In the next couple of months thousands of Conservative Party members will have to choose between Theresa May and Andrea Leadsom to be Prime Minister. This is not Referendum II, it is not a choice between Remain and Leave – after all, both candidates have promised to deliver Brexit. If you were a Leave voter, do not write off Theresa May because she voted Remain; likewise if you were a Remain voter, do not write off Andrea Leadsom because she voted Leave.
This leadership election seems a relatively simple choice. Both candidates are committed to delivering a Brexit we can all get behind and both candidates are offering a relatively similar policy platform. What we are voting on, is who we think is best placed to enact that platform.
Theresa May is the candidate to unite the Conservative Party. With the backing of 199 MPs from across the Leave/Remain spectrum, it is clear that May commands the support and respect of a significant majority of her colleagues – which is vital in the process of reuniting a divided Party and a divided Parliament, and getting them behind a plan for the future of our nation. When you look at the current state of the Parliamentary Labour Party, it should not be underestimated how important a unity candidate is in this leadership election – Theresa May is that unity candidate.
Arguably even more important at this time of uncertainty is experience. As we sail HMS Britain into new and uncharted waters, do we want a captain who has previous experience as a first mate, learning from the previous captain, or do we want a captain who has brief experience manning the oars but considerable experience as a passenger? Theresa May has been Home Secretary for the same length of time that Andrea Leadsom has been an MP. May has considerable experience in the Cabinet and the Shadow Cabinet and on top of that she has 19 years of legislative experience in Parliament; whereas Andrea Leadsom has no experience in the Cabinet or the Shadow Cabinet – she has only had 2 years of experience of any form of government role, during which time she was described as the ‘worst minister ever’.
If we are looking for a firm hand on the rudder, then Theresa May is the obvious choice. Indeed, the choice between one of the longest serving Home Secretaries and the ‘worst minister ever’ seems an obvious one. People will point to Leadsom’s considerable experience in the private sector – but with significant elements of that experience under question, it is not clear that she is overly qualified. In addition, private sector experience does not qualify you to be Prime Minister – otherwise everyone in a board room would be running for the job – and now is not the time to have a Prime Minister who is learning on the job.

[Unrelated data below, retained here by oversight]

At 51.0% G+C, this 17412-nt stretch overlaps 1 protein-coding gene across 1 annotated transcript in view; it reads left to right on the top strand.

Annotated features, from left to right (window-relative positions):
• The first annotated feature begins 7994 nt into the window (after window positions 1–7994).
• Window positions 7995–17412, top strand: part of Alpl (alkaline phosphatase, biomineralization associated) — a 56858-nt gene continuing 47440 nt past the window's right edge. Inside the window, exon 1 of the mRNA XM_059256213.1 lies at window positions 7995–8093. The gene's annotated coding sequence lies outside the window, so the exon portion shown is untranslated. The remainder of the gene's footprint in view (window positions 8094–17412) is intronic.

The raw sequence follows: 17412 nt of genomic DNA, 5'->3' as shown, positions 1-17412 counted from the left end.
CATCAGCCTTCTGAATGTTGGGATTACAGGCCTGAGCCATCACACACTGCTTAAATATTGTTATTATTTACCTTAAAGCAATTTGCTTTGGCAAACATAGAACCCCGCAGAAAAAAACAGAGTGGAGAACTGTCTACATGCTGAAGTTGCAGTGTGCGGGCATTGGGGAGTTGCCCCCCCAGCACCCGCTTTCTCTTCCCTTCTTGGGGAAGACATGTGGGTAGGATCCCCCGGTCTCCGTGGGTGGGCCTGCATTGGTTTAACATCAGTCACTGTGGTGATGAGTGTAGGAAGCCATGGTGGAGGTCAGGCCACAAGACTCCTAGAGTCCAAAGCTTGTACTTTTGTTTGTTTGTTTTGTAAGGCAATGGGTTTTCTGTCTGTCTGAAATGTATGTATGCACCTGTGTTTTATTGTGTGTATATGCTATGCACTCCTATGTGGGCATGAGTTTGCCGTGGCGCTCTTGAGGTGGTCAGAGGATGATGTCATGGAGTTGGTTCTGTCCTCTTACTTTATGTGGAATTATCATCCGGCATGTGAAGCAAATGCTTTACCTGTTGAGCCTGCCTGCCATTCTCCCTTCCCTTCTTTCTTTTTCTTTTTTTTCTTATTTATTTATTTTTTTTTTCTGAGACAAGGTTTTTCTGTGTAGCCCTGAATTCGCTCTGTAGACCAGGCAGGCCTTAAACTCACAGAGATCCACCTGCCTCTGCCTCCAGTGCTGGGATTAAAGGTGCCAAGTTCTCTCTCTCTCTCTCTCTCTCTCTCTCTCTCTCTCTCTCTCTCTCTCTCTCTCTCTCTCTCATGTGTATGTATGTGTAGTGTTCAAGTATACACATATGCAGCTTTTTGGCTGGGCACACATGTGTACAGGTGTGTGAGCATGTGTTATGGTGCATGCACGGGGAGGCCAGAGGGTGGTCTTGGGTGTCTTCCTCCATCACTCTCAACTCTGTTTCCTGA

It is a time of uncertainty we face, and that is not a period in which we need an anti-establishment candidate. It is not a period in which we need a candidate with little experience and no record. It is not a period in which we need a candidate with questionable tax affairs. It is not a period in which we can afford a candidate whose media gaffes are either the result of naivety or incompetence – or perhaps a genuine belief that being a parent is a requisite requirement to occupy Number 10.
There is a clear choice in this leadership election. A choice between experience and inexperience. A choice between a candidate with a cool demeanour in the media – and one who seems prone to gaffes. A choice between the person who was the Minister for Equalities who championed equal marriage – and a candidate who questions it.
We need a candidate with experience. We need a candidate to unite our country behind a Brexit tolerable to both Remain and Leave voters. We need Theresa May.
Michael Gove’s combination of liberal Conservative politics and experience of high office make him the ideal candidate to be our next Prime Minister. He opened his campaign with a speech which represented the sort of positive and optimistic view of Britain’s future we need, and within that vision we saw Mr Gove’s ambitions to continue and extend David Cameron’s agenda of liberal reforms.
In his plan for Brexit, we see the sort of positive, globalist ambitions that Britain must embrace to succeed in the future. Michael Gove wants Britain to use this opportunity given to us by the referendum to make our country a global player once again – a leader in science, education, business, and in every other possible aspect. He believes that we need to become an even warmer, tolerant and inclusive country than we are at the moment, and at this moment when division is striking at the very core of our society and politics is setting friend against friend, neighbour against neighbour – it is a message of tolerance and inclusiveness that we need to see.
If you believe that Britain can do better, then Michael Gove is your candidate. What we saw in his opening speech was a conviction politician discussing the reforms he so passionately wants to bring to make this country a better place. He has, in his own words, ‘a belief in human potential’, and now more than ever we need a Prime Minister with such a positive, liberal reformist agenda. Gove will strength our family of nations with a plan to treat our devolved countries with respect – a vote for Michael Gove is very much a vote for unity and togetherness.
When Mr Gove speaks of liberal reforms, when he speaks of creating a better, more tolerant, more equal society, he means it. These are not just empty words but commitments. When Michael Gove talks of renewing our democracy, of reforming our capitalist system, of creating a new relationship with the European Union and the world based on trade and cooperation, these are not just empty slogans but real, empirical commitments to the British electorate. We need a liberal reformer with the conviction to act in all of our best interests – Michael Gove is that candidate.
With six years of experience in the Cabinet, Mr Gove is well placed to step up and lead this country. In his time as Secretary of State for Education, Chief Whip and Secretary of State for Justice, he has built a record of delivering the reforms desired by the Prime Minister, and that experience means he will be a capable PM from day one – understanding exactly what the role entails. He also has the advantage of not being just another career politician – Gove is a journalist who decided to go into politics, not for career, but because he thought he could make a difference.